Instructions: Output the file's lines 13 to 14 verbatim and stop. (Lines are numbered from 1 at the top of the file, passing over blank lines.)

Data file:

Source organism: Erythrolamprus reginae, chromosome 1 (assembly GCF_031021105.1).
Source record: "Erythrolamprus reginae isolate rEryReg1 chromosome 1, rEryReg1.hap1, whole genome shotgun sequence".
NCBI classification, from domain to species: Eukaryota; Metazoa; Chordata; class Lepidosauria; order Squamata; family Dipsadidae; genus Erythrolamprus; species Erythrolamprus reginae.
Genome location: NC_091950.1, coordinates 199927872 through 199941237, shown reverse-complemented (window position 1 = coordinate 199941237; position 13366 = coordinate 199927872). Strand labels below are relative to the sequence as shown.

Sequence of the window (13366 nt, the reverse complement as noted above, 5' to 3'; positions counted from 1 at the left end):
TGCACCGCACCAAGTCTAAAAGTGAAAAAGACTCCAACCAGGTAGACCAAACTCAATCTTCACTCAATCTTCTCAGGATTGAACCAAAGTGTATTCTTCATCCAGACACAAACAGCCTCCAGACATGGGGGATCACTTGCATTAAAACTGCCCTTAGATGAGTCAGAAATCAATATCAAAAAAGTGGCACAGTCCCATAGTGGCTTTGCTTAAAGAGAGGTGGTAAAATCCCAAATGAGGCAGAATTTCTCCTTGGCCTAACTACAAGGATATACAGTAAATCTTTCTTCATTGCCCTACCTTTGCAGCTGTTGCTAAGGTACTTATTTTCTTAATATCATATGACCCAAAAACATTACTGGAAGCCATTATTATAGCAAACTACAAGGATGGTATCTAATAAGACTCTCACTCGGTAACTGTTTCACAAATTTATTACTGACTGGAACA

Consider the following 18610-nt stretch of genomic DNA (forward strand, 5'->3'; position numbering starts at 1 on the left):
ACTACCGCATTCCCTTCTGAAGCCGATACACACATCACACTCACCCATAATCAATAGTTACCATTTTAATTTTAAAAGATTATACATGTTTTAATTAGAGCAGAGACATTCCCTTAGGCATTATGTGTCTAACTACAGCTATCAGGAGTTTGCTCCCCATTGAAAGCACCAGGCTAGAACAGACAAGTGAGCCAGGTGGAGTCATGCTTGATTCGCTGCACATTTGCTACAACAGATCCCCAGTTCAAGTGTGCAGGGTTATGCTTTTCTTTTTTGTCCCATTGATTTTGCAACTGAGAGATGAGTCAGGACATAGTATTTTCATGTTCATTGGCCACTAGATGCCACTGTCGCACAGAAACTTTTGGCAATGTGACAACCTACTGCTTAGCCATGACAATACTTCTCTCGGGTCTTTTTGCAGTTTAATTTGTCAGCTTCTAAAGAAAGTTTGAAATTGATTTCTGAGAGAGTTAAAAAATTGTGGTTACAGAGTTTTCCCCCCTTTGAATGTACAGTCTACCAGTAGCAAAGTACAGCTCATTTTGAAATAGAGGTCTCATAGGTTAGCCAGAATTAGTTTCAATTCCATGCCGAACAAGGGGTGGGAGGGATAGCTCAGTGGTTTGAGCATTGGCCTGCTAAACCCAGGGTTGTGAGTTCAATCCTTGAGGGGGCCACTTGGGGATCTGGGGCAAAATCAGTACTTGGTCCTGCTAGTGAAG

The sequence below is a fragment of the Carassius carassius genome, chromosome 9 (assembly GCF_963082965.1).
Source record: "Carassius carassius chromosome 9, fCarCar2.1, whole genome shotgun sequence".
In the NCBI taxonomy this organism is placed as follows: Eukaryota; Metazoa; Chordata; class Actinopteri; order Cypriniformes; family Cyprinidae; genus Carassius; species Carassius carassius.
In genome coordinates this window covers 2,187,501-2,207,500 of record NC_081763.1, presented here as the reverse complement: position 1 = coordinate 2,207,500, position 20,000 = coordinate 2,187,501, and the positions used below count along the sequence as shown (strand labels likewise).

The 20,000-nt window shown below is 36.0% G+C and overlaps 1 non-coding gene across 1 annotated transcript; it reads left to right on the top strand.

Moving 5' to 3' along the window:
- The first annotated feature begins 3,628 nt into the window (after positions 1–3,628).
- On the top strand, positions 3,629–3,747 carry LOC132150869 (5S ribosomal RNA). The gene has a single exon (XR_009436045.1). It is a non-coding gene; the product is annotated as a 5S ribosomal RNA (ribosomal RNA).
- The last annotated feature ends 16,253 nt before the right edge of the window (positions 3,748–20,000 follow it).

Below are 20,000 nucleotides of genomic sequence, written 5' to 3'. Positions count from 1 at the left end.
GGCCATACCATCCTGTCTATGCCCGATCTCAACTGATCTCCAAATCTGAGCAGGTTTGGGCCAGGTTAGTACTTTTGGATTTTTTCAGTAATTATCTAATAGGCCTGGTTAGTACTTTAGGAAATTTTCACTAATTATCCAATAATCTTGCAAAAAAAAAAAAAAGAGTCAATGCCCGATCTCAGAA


The 20,000-nt window shown below is 36.0% G+C and overlaps 1 non-coding gene across 1 annotated transcript; it reads left to right on the top strand.

Moving 5' to 3' along the window: